The Duncan Banner

Homepage

December 20, 2013

Smart Start receives grant from Cotton Electric Charitable Foundation

DUNCAN — A love of reading is what Smart Start of Stephens County plans to instill using a $750 grant received from Cotton Electric Charitable Foundation.

Just before the presentation was made Thursday morning, Julie Sanders, Smart Start coordinator, stopped in to visit a Smart Start classroom at Will Rogers Elementary. She read a couple of short books to a group of pre-K students as part of a reading program through the organization.

Smart Start classes are read to on a regular basis to encourage an positive image of reading at early ages. Once the books were read, Bryce Hooper with Cotton Electric made the presentation to Sanders.

“When you all come back from Christmas, you are all going to have your books to take home,” Sanders told the excited students.

It is the goal to provide each Smart Start student, ages birth to six, with a book of their own to take home with them. The funds from the Cotton Electric grant, as well as funding from other sources such as the United Way, are helping make that goal be reached.

“There is such a need for kids to have books at home,” Sanders said.

“If they don’t have them, they are less likely to be read to or read on their own. Even if they can’t read yet, they can look at the pictures and use their imaginations.”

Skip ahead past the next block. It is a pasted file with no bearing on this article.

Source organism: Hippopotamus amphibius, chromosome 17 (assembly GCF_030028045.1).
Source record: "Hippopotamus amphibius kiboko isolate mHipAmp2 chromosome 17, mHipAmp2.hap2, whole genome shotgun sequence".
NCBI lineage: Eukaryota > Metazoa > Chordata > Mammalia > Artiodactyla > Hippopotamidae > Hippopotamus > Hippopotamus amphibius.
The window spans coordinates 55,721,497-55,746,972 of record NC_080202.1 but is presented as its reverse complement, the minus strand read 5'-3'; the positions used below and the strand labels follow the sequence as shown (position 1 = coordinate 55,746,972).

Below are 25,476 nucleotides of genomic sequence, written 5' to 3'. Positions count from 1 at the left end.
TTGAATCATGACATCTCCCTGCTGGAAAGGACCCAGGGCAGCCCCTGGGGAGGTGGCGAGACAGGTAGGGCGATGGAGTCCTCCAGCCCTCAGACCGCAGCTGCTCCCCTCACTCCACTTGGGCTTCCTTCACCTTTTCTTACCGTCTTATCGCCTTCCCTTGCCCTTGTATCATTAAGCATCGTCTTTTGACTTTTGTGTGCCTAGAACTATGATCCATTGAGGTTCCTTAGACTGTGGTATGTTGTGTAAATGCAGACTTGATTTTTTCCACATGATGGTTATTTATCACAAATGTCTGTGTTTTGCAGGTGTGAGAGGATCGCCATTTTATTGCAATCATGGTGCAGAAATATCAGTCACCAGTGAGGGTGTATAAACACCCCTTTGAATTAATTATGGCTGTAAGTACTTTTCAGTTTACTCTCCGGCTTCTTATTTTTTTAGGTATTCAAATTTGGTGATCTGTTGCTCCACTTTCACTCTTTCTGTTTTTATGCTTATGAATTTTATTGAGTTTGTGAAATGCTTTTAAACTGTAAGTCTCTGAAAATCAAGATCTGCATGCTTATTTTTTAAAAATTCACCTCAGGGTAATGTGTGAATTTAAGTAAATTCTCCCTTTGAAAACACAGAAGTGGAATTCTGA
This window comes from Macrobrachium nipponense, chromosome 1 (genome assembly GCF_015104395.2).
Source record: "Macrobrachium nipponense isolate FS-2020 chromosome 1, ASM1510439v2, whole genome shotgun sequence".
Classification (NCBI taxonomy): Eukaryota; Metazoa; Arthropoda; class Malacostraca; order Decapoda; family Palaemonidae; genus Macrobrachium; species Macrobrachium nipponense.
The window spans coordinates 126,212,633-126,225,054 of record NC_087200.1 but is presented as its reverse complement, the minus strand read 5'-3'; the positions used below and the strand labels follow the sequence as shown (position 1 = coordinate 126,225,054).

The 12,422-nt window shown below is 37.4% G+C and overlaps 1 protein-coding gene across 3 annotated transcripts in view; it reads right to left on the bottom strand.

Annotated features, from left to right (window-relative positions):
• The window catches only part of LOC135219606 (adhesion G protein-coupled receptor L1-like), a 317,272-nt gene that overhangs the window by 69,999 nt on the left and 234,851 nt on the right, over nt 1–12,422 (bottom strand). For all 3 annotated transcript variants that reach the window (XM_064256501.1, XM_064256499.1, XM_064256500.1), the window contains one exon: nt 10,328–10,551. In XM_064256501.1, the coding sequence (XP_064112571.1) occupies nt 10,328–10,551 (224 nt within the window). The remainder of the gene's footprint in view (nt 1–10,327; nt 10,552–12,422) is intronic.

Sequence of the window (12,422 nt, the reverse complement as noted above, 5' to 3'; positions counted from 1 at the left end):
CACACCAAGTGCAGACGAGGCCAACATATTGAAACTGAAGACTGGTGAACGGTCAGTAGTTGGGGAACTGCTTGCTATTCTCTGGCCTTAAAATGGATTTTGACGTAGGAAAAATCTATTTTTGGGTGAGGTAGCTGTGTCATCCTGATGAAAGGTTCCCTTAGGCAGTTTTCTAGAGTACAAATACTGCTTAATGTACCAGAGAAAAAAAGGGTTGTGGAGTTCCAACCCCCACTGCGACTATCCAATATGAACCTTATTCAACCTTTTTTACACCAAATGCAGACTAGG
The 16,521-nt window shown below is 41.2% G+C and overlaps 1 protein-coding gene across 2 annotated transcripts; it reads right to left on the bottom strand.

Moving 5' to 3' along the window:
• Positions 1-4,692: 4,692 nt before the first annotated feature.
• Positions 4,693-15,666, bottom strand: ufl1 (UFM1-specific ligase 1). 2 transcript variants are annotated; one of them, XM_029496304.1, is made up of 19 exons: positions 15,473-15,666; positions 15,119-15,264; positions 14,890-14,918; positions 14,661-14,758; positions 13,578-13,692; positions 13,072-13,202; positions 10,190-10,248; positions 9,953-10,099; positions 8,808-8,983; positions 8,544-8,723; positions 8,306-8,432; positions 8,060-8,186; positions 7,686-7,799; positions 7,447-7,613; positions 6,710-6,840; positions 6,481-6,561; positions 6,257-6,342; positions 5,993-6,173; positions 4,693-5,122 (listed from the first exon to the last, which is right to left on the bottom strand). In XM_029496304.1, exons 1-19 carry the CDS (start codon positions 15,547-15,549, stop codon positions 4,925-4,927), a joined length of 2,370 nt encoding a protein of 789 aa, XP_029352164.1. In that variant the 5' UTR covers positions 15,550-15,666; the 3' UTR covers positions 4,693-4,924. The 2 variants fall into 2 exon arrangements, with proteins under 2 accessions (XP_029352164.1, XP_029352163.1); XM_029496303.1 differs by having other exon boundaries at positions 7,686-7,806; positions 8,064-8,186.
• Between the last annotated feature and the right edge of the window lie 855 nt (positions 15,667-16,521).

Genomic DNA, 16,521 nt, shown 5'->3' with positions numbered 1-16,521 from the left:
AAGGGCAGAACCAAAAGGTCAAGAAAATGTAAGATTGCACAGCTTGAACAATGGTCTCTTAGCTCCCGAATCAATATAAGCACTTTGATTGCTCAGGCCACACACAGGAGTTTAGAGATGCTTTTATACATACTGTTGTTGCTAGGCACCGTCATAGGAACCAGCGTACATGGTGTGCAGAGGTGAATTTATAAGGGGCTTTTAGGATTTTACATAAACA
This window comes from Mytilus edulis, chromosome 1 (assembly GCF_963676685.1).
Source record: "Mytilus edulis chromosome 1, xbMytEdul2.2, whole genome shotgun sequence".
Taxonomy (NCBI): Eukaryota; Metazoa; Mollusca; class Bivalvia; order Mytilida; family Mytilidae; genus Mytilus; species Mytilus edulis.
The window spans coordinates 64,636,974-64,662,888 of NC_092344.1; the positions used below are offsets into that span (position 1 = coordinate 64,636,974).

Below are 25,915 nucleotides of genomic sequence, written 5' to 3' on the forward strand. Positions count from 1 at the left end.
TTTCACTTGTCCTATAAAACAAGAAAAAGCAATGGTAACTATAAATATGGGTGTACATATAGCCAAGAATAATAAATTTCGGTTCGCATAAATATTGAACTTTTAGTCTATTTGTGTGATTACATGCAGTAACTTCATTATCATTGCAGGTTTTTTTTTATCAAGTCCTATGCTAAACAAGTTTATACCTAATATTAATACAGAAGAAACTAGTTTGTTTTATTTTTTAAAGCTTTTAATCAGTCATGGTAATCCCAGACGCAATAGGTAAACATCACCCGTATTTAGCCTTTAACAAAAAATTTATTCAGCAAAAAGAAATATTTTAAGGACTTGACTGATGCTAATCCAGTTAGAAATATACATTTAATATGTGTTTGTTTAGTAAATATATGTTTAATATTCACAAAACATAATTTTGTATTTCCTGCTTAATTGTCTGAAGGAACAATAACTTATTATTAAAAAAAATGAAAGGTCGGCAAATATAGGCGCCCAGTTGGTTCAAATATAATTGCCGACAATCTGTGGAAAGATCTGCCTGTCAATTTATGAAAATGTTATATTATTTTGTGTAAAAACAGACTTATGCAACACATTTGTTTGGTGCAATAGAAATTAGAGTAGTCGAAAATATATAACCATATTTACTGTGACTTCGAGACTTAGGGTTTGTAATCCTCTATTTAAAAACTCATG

There are currently 146 students in Smart Start and books don’t usually come cheap. Yet, there is hope to continue funding the home-book project in years to come.

“It makes it easier to harness the love of reading,” said Sanders.

1
Text Only
Local News
Features
Sports
Education
Opinion
  • Governor, state Legislature have misplaced priorities

    If the Oklahoma State Legislators and our Governor spent less time interfering in women’s rights to manage their bodies, creating ways to lay more taxes and fees on the middle class in order to generate more tax breaks which benefit only the wealthy while also conceiving methods with which to fill Oklahoma’s for-profit prisons, they would be doing all of us a favor. Instead, why not work to enhance funding for our schools and wage increases for all school employees? While reforming the state’s educational budget, why don’t they approve wage increases for our Oklahoma State Troopers and enlarge their Academy to insure qualified individuals are ready to fill the upcoming vacancies as many of the older force retire?

    April 9, 2014

  • Self government key to keeping politicians in check

    Last week, the U.S. Supreme Court ruled 5-4 that federal campaign laws that limit the total amount of money donors can give to political parties, committees and candidates for federal office (U.S. House, Senate, and President) was unconstitutional. The ruling will not increase the current $2,600 limit on how much a donor can give to a federal candidate in each primary and general election or the $32,400 limit that can go to a national party committee. Those limits are still in place.  The ruling will instead remove the limit on how many candidates/committees to which a donor can contribute.

    April 9, 2014